Shouldn't We Also Recognize a Daughter's Moral Duty Towards Her Parents?
Do you think that it is unreasonable for a wife to expect to live independent of her in-laws without it constituting grounds for cruelty and divorce? You be the judge.
Trouble started for Narendra and his wife K. Meena barely a month into their marriage. About two years later, in November 1993, the couple had a child. However, tension mounted between the two, as Meena grew suspicious of her husband, often accusing him of having an extra-marital affair.
Meena wanted to move out of her in-laws' home with her husband, but Narendra, the sole earning member of the family, wasn't keen.
Things came to a head on 12 July 1995. Meena and Narendra quarrelled and she went into the bathroom, locked the door and poured kerosene over herself in an attempt to commit suicide. Narendra, his brother and some neighbours broke the door and managed to stop Meena. She left her marital home that day.
Narendra subsequently filed for divorce on the grounds of cruelty as Meena often threatened to commit suicide, made allegations of an affair with a maid and desired to live independently.
Observing the facts of the case and considering evidence from both the parties, the family court in Bengaluru granted Narendra a divorce on 17 November 2001. Meena filed an appeal and the High Court of Karnataka in Bengaluru concluded that there "was no cruelty meted out" to Narendra, which would enable him to get a divorce under the provisions of the Hindu Marriage Act, 1955. The high court seemed to find some justification in Meena's request to live separately and subsequently set aside the family court's judgement and divorce decree in March 2006. Narendra filed an appeal in the Supreme Court.
On 6 October 2016, a Supreme Court Bench comprising Anil R. Dave and L. Nageswara Rao considered the case. They noted that unlike the family court, the high court hadn't considered important the allegations of an extra-marital affair and those against Narendra's character. It also did not give importance to Meena's attempted suicide or her "constant persuasion" for separating from Narendra's family. They quashed the high court ruling and upheld the divorce decree passed by the family court in 2001, while agreeing with the allegations of cruelty.
In its judgement, the Bench noted that Meena's claims of an extra-marital affair had no basis. Further stating that there was no reason for the wife's suicide attempt, it said that in the event she had succeeded, the husband would have faced legal consequences that would have put him under tremendous stress. "It is needless to add that such threats or acts constitute cruelty," the Bench said.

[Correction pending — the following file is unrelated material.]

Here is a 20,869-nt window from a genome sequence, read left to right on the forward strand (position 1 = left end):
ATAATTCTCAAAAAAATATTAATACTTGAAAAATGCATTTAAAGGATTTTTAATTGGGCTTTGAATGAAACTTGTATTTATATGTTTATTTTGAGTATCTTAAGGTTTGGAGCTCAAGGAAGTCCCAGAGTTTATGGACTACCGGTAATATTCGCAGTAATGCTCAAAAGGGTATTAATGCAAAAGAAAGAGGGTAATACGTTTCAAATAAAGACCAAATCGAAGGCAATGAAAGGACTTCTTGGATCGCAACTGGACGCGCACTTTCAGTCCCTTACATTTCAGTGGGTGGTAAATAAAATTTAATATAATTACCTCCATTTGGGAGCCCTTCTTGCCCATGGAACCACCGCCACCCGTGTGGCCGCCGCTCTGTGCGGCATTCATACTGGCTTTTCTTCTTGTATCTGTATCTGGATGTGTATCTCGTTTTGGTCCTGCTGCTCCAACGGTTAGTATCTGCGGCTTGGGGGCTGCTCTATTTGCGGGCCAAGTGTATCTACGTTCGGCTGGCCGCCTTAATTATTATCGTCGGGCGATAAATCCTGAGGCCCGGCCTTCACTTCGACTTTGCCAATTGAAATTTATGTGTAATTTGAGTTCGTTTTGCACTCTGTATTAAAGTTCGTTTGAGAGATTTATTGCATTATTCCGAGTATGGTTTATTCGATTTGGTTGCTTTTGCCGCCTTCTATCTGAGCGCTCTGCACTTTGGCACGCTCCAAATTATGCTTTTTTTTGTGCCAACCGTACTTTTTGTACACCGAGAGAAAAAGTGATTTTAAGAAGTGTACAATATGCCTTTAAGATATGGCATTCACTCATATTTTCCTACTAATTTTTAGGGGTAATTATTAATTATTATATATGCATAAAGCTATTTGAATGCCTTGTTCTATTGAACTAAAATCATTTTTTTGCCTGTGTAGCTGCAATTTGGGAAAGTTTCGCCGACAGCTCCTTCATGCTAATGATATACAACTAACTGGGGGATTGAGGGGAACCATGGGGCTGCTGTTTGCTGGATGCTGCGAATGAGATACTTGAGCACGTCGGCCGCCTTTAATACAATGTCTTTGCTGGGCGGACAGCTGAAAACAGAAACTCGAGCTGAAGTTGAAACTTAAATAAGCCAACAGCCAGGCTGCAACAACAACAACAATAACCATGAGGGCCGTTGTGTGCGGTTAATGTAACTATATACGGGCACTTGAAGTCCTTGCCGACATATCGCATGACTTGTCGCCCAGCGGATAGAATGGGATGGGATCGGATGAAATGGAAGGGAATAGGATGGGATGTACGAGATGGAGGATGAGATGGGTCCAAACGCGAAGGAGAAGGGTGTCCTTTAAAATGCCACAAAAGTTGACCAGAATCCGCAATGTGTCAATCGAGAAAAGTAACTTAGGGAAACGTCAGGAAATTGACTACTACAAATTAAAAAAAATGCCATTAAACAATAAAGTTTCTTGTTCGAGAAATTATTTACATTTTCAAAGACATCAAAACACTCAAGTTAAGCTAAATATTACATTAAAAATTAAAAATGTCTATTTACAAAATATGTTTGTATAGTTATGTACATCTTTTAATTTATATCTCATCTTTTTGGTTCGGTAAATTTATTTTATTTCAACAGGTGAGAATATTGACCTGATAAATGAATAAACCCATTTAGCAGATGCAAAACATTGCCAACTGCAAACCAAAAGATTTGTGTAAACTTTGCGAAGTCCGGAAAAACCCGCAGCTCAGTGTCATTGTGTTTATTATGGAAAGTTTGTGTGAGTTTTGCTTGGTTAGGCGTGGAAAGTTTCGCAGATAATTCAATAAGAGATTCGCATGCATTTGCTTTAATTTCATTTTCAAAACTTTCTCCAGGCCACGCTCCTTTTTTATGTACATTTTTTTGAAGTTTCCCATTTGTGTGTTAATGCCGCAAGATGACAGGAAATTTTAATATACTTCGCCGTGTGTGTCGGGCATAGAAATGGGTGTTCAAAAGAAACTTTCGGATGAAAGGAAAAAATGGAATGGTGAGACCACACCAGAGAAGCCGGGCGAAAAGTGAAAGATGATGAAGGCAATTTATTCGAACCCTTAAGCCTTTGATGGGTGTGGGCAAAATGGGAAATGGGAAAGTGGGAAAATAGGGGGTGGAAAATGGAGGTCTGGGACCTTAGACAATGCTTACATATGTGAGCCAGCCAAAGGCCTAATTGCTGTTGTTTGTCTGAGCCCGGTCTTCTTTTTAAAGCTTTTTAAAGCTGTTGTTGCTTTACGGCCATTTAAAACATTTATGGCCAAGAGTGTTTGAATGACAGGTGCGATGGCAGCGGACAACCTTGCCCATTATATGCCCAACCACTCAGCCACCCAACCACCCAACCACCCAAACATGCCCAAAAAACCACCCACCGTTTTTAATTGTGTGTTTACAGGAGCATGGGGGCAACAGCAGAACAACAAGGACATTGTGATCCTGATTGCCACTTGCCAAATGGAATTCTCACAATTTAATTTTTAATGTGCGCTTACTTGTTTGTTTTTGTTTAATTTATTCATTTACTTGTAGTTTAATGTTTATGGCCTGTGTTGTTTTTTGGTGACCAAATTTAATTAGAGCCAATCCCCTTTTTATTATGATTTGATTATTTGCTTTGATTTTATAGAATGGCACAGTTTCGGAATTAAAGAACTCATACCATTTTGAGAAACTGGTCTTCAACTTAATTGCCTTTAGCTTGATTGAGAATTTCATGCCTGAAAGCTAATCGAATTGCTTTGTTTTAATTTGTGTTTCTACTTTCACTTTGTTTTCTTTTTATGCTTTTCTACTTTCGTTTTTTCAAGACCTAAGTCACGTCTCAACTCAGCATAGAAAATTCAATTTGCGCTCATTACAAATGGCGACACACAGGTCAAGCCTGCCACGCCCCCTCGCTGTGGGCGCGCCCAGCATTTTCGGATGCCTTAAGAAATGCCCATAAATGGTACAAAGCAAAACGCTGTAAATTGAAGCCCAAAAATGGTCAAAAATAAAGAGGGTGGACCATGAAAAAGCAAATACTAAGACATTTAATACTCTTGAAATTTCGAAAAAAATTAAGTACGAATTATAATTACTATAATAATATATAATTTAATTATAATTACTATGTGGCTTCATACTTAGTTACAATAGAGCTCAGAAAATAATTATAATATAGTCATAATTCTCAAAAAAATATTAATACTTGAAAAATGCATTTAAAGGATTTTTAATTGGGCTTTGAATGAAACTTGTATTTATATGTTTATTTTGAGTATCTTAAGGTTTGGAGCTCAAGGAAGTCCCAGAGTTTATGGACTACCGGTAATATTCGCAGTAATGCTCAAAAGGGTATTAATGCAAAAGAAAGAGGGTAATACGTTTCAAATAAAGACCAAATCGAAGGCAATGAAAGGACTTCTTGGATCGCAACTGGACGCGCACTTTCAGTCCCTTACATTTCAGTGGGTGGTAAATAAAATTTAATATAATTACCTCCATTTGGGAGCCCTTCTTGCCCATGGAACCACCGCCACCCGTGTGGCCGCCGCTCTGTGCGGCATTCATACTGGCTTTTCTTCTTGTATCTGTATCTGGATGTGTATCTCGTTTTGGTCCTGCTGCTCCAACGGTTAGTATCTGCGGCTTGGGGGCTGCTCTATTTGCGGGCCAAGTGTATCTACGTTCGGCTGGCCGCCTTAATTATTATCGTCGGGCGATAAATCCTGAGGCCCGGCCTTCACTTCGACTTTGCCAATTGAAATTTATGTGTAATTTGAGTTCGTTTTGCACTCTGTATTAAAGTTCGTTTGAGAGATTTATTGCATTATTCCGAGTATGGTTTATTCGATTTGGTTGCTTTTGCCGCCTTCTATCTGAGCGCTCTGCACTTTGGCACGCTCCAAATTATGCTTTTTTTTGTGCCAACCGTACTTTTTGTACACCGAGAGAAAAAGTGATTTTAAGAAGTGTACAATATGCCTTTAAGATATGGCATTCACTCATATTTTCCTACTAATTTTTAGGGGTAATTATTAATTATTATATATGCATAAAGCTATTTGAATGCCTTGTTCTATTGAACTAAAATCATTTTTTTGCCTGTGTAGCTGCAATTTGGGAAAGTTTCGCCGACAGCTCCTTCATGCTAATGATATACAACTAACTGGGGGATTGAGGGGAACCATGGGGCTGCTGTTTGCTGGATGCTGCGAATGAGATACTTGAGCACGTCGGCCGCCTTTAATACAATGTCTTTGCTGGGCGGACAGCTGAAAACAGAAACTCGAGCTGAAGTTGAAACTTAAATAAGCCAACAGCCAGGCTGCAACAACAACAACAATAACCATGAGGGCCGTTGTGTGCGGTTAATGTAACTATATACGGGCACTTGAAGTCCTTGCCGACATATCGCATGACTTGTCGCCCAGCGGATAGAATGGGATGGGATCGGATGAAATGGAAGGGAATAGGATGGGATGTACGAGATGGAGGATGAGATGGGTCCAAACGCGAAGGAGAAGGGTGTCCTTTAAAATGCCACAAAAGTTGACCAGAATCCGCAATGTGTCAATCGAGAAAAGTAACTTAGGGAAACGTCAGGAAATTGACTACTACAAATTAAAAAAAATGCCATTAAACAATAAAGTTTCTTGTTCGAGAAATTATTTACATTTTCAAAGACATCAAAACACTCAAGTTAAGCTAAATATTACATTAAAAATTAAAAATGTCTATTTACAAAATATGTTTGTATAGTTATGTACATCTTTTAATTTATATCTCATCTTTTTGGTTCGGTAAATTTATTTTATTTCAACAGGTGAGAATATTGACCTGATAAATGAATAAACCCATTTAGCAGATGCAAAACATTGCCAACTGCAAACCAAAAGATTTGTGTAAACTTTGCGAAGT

While focusing on Meena's request to live separately from her in-laws, the Bench noted that Narendra provided financial support to his family. "It is not a common practice or desirable culture for a Hindu son in India to get separated from the parents upon getting married at the instance of the wife, especially when the son is the only earning member in the family. A son, brought up and given education by his parents, has a moral and legal obligation to take care and maintain the parents, when they become old and when they have either no income or have a meagre income," the judgement stated. "In normal circumstances, a wife is expected to be with the family of the husband after the marriage. She becomes integral to and forms part of the family of the husband and normally without any justifiable strong reason, she would never insist that her husband should get separated from the family and live only with her."
It further noted, "… it is a pious obligation of the son to maintain the parents. If a wife makes an attempt to deviate from the normal practice and normal custom of the society, she must have some justifiable reason for that and, in this case, we do not find any justifiable reason, except monetary consideration of the Respondent wife."
If "… it is a pious obligation of the son to maintain the parents", what about the daughter's duties towards her parents?
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